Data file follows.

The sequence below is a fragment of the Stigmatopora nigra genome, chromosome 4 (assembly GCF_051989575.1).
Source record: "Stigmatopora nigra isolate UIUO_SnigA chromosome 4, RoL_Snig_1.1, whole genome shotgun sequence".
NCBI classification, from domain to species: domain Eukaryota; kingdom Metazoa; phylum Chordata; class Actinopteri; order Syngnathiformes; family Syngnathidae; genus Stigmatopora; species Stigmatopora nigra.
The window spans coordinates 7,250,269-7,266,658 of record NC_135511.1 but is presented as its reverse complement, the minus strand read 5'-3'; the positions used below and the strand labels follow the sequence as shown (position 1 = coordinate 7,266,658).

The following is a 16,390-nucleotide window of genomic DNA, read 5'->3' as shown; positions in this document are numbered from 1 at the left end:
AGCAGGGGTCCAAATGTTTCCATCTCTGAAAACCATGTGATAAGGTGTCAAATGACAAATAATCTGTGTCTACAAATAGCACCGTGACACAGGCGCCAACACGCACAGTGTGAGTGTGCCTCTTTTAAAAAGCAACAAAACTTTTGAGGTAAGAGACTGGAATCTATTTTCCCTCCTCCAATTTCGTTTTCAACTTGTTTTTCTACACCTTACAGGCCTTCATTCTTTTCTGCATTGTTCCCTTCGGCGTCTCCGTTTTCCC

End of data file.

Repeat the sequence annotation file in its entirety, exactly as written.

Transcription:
The sequence below is a fragment of the Stigmatopora nigra genome, chromosome 4 (assembly GCF_051989575.1).
Source record: "Stigmatopora nigra isolate UIUO_SnigA chromosome 4, RoL_Snig_1.1, whole genome shotgun sequence".
NCBI classification, from domain to species: domain Eukaryota; kingdom Metazoa; phylum Chordata; class Actinopteri; order Syngnathiformes; family Syngnathidae; genus Stigmatopora; species Stigmatopora nigra.
The window spans coordinates 7,250,269-7,266,658 of record NC_135511.1 but is presented as its reverse complement, the minus strand read 5'-3'; the positions used below and the strand labels follow the sequence as shown (position 1 = coordinate 7,266,658).

The following is a 16,390-nucleotide window of genomic DNA, read 5'->3' as shown; positions in this document are numbered from 1 at the left end:
AGCAGGGGTCCAAATGTTTCCATCTCTGAAAACCATGTGATAAGGTGTCAAATGACAAATAATCTGTGTCTACAAATAGCACCGTGACACAGGCGCCAACACGCACAGTGTGAGTGTGCCTCTTTTAAAAAGCAACAAAACTTTTGAGGTAAGAGACTGGAATCTATTTTCCCTCCTCCAATTTCGTTTTCAACTTGTTTTTCTACACCTTACAGGCCTTCATTCTTTTCTGCATTGTTCCCTTCGGCGTCTCCGTTTTCCC